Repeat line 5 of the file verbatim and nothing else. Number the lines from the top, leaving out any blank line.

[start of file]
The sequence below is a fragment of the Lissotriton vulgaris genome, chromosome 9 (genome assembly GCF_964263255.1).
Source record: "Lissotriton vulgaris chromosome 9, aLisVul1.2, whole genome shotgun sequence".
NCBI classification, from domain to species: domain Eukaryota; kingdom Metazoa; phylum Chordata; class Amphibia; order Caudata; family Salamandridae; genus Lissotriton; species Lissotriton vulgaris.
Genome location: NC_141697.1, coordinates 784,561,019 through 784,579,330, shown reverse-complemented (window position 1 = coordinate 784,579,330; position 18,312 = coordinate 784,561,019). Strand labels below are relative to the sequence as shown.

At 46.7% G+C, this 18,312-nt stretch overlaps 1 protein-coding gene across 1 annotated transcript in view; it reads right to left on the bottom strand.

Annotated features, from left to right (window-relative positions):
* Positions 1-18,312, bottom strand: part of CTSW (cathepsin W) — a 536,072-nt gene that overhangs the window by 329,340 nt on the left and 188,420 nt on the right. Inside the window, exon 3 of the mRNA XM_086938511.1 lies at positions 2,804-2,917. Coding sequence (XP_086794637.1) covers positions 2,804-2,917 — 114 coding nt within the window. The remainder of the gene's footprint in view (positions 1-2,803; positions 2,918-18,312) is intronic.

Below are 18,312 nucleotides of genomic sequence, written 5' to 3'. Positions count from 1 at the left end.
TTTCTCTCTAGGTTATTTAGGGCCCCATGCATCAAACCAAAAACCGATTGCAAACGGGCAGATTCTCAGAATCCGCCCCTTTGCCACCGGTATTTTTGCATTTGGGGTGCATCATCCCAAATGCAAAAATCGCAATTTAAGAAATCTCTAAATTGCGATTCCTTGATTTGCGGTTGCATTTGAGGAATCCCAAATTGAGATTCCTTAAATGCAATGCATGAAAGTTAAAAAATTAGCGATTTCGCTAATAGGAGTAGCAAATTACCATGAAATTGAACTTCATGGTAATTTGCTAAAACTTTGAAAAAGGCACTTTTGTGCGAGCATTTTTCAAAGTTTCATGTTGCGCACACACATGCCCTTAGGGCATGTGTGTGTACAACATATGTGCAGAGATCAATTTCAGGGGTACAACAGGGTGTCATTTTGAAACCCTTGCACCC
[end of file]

At 46.7% G+C, this 18,312-nt stretch overlaps 1 protein-coding gene across 1 annotated transcript in view; it reads right to left on the bottom strand.